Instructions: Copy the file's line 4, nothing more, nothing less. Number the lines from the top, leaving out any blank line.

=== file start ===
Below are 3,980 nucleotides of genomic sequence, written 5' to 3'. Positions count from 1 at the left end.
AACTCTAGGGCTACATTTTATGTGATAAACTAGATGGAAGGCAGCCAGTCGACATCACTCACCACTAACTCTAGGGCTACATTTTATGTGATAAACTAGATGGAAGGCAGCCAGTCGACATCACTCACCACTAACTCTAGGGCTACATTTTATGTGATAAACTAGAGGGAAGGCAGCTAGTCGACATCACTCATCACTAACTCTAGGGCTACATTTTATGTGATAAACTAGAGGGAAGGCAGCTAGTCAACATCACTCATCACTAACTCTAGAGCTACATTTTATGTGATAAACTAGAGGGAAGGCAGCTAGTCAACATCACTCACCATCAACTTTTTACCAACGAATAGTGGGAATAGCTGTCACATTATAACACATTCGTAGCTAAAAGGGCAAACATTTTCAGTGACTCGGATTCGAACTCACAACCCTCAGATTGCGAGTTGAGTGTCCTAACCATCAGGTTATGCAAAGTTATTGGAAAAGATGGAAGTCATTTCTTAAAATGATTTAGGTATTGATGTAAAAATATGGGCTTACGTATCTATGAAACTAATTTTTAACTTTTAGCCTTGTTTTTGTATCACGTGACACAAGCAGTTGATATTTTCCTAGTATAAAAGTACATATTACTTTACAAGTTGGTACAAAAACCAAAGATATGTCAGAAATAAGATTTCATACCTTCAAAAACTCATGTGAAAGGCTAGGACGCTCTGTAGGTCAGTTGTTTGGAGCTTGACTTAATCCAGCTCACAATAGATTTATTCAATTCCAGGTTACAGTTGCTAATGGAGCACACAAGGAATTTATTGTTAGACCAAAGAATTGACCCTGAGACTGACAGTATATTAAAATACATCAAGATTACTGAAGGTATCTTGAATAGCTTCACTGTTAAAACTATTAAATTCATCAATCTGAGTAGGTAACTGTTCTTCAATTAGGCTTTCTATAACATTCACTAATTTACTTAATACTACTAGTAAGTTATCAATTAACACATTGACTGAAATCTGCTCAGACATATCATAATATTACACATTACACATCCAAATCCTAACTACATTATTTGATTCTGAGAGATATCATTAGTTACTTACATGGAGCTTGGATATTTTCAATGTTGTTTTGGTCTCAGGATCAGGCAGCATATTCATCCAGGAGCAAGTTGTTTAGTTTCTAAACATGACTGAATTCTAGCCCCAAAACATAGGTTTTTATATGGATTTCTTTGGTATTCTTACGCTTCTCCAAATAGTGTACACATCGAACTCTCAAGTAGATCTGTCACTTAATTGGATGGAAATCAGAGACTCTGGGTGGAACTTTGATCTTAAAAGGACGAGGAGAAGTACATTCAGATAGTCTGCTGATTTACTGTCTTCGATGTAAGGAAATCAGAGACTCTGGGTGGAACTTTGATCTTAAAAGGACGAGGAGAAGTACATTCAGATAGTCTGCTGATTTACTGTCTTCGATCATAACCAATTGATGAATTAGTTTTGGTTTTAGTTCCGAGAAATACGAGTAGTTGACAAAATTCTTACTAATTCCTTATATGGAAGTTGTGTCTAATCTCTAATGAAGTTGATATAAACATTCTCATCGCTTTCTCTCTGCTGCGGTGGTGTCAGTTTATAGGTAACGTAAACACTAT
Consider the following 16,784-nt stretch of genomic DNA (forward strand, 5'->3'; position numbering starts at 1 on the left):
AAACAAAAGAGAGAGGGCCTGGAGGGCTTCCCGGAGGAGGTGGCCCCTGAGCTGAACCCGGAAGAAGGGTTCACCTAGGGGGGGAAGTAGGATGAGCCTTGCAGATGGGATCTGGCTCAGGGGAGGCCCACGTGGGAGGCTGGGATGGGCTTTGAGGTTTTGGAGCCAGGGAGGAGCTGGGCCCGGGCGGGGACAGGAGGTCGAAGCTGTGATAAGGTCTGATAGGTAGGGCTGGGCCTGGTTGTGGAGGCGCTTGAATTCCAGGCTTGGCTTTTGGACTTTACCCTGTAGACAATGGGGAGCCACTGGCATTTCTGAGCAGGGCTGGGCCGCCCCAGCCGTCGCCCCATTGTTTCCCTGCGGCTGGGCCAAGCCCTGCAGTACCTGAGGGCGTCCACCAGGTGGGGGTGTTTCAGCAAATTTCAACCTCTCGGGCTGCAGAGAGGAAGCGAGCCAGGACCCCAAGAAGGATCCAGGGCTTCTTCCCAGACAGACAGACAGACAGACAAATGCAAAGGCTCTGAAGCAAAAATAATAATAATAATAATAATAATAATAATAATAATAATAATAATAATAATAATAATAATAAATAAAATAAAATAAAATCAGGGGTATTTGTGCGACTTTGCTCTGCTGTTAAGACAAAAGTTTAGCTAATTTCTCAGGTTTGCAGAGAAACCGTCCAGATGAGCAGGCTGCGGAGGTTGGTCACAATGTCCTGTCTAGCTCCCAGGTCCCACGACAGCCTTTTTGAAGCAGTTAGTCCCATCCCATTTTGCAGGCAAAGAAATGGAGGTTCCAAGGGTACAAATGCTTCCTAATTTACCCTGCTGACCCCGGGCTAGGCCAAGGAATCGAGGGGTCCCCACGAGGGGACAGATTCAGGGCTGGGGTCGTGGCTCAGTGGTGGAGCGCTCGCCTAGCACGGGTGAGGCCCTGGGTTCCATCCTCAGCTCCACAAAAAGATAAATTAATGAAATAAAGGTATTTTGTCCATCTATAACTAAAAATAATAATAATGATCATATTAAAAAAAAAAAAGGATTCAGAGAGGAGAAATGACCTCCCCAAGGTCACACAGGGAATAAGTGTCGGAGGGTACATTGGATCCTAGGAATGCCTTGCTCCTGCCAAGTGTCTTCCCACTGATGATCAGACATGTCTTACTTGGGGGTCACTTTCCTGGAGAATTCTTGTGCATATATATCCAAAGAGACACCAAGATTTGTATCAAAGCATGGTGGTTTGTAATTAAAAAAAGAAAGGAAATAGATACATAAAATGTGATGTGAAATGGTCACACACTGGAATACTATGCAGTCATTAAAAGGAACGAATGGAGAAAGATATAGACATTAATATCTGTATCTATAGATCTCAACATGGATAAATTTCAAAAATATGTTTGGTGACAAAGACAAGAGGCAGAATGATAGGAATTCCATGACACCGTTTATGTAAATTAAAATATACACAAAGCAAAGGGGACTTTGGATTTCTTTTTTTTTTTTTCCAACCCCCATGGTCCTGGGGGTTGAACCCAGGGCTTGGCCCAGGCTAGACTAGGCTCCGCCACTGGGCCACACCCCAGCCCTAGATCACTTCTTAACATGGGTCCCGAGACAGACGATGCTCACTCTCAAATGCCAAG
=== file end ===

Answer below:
AAACAAAAGAGAGAGGGCCTGGAGGGCTTCCCGGAGGAGGTGGCCCCTGAGCTGAACCCGGAAGAAGGGTTCACCTAGGGGGGGAAGTAGGATGAGCCTTGCAGATGGGATCTGGCTCAGGGGAGGCCCACGTGGGAGGCTGGGATGGGCTTTGAGGTTTTGGAGCCAGGGAGGAGCTGGGCCCGGGCGGGGACAGGAGGTCGAAGCTGTGATAAGGTCTGATAGGTAGGGCTGGGCCTGGTTGTGGAGGCGCTTGAATTCCAGGCTTGGCTTTTGGACTTTACCCTGTAGACAATGGGGAGCCACTGGCATTTCTGAGCAGGGCTGGGCCGCCCCAGCCGTCGCCCCATTGTTTCCCTGCGGCTGGGCCAAGCCCTGCAGTACCTGAGGGCGTCCACCAGGTGGGGGTGTTTCAGCAAATTTCAACCTCTCGGGCTGCAGAGAGGAAGCGAGCCAGGACCCCAAGAAGGATCCAGGGCTTCTTCCCAGACAGACAGACAGACAGACAAATGCAAAGGCTCTGAAGCAAAAATAATAATAATAATAATAATAATAATAATAATAATAATAATAATAATAATAATAATAATAAATAAAATAAAATAAAATCAGGGGTATTTGTGCGACTTTGCTCTGCTGTTAAGACAAAAGTTTAGCTAATTTCTCAGGTTTGCAGAGAAACCGTCCAGATGAGCAGGCTGCGGAGGTTGGTCACAATGTCCTGTCTAGCTCCCAGGTCCCACGACAGCCTTTTTGAAGCAGTTAGTCCCATCCCATTTTGCAGGCAAAGAAATGGAGGTTCCAAGGGTACAAATGCTTCCTAATTTACCCTGCTGACCCCGGGCTAGGCCAAGGAATCGAGGGGTCCCCACGAGGGGACAGATTCAGGGCTGGGGTCGTGGCTCAGTGGTGGAGCGCTCGCCTAGCACGGGTGAGGCCCTGGGTTCCATCCTCAGCTCCACAAAAAGATAAATTAATGAAATAAAGGTATTTTGTCCATCTATAACTAAAAATAATAATAATGATCATATTAAAAAAAAAAAAGGATTCAGAGAGGAGAAATGACCTCCCCAAGGTCACACAGGGAATAAGTGTCGGAGGGTACATTGGATCCTAGGAATGCCTTGCTCCTGCCAAGTGTCTTCCCACTGATGATCAGACATGTCTTACTTGGGGGTCACTTTCCTGGAGAATTCTTGTGCATATATATCCAAAGAGACACCAAGATTTGTATCAAAGCATGGTGGTTTGTAATTAAAAAAAGAAAGGAAATAGATACATAAAATGTGATGTGAAATGGTCACACACTGGAATACTATGCAGTCATTAAAAGGAACGAATGGAGAAAGATATAGACATTAATATCTGTATCTATAGATCTCAACATGGATAAATTTCAAAAATATGTTTGGTGACAAAGACAAGAGGCAGAATGATAGGAATTCCATGACACCGTTTATGTAAATTAAAATATACACAAAGCAAAGGGGACTTTGGATTTCTTTTTTTTTTTTTCCAACCCCCATGGTCCTGGGGGTTGAACCCAGGGCTTGGCCCAGGCTAGACTAGGCTCCGCCACTGGGCCACACCCCAGCCCTAGATCACTTCTTAACATGGGTCCCGAGACAGACGATGCTCACTCTCAAATGCCAAG